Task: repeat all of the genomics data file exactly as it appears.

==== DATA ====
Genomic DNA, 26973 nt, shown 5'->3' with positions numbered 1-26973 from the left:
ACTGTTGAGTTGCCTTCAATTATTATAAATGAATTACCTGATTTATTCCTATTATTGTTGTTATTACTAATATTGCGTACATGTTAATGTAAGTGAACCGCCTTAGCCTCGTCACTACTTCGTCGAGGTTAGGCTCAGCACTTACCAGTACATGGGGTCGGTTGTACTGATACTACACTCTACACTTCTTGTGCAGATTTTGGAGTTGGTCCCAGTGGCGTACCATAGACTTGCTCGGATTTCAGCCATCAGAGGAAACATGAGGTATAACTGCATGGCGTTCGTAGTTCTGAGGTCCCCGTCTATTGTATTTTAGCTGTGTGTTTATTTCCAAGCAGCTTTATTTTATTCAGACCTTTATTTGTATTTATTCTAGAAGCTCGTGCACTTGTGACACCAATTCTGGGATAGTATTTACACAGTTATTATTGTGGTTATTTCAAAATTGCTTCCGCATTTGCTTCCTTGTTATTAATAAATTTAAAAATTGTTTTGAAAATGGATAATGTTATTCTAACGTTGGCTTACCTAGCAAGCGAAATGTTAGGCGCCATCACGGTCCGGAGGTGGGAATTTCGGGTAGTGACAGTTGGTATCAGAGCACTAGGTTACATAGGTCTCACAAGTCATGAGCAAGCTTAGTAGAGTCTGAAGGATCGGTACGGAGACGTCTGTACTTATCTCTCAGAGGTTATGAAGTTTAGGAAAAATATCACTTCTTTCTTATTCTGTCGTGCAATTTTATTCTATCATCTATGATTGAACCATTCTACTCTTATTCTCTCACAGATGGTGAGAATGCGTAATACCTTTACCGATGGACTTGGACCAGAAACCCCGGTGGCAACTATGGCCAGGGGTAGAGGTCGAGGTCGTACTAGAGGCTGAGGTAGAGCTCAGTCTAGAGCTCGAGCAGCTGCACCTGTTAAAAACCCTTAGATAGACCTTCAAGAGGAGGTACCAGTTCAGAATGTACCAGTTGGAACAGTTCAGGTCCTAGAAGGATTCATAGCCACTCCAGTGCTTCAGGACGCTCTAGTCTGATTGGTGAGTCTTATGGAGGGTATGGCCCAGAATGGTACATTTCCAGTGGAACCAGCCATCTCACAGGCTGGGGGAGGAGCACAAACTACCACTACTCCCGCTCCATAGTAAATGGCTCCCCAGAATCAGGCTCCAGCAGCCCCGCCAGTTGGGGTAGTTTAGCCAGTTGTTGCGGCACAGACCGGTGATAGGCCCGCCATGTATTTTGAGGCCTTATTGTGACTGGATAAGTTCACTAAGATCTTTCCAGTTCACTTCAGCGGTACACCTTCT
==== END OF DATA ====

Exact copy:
Genomic DNA, 26973 nt, shown 5'->3' with positions numbered 1-26973 from the left:
ACTGTTGAGTTGCCTTCAATTATTATAAATGAATTACCTGATTTATTCCTATTATTGTTGTTATTACTAATATTGCGTACATGTTAATGTAAGTGAACCGCCTTAGCCTCGTCACTACTTCGTCGAGGTTAGGCTCAGCACTTACCAGTACATGGGGTCGGTTGTACTGATACTACACTCTACACTTCTTGTGCAGATTTTGGAGTTGGTCCCAGTGGCGTACCATAGACTTGCTCGGATTTCAGCCATCAGAGGAAACATGAGGTATAACTGCATGGCGTTCGTAGTTCTGAGGTCCCCGTCTATTGTATTTTAGCTGTGTGTTTATTTCCAAGCAGCTTTATTTTATTCAGACCTTTATTTGTATTTATTCTAGAAGCTCGTGCACTTGTGACACCAATTCTGGGATAGTATTTACACAGTTATTATTGTGGTTATTTCAAAATTGCTTCCGCATTTGCTTCCTTGTTATTAATAAATTTAAAAATTGTTTTGAAAATGGATAATGTTATTCTAACGTTGGCTTACCTAGCAAGCGAAATGTTAGGCGCCATCACGGTCCGGAGGTGGGAATTTCGGGTAGTGACAGTTGGTATCAGAGCACTAGGTTACATAGGTCTCACAAGTCATGAGCAAGCTTAGTAGAGTCTGAAGGATCGGTACGGAGACGTCTGTACTTATCTCTCAGAGGTTATGAAGTTTAGGAAAAATATCACTTCTTTCTTATTCTGTCGTGCAATTTTATTCTATCATCTATGATTGAACCATTCTACTCTTATTCTCTCACAGATGGTGAGAATGCGTAATACCTTTACCGATGGACTTGGACCAGAAACCCCGGTGGCAACTATGGCCAGGGGTAGAGGTCGAGGTCGTACTAGAGGCTGAGGTAGAGCTCAGTCTAGAGCTCGAGCAGCTGCACCTGTTAAAAACCCTTAGATAGACCTTCAAGAGGAGGTACCAGTTCAGAATGTACCAGTTGGAACAGTTCAGGTCCTAGAAGGATTCATAGCCACTCCAGTGCTTCAGGACGCTCTAGTCTGATTGGTGAGTCTTATGGAGGGTATGGCCCAGAATGGTACATTTCCAGTGGAACCAGCCATCTCACAGGCTGGGGGAGGAGCACAAACTACCACTACTCCCGCTCCATAGTAAATGGCTCCCCAGAATCAGGCTCCAGCAGCCCCGCCAGTTGGGGTAGTTTAGCCAGTTGTTGCGGCACAGACCGGTGATAGGCCCGCCATGTATTTTGAGGCCTTATTGTGACTGGATAAGTTCACTAAGATCTTTCCAGTTCACTTCAGCGGTACACCTTCT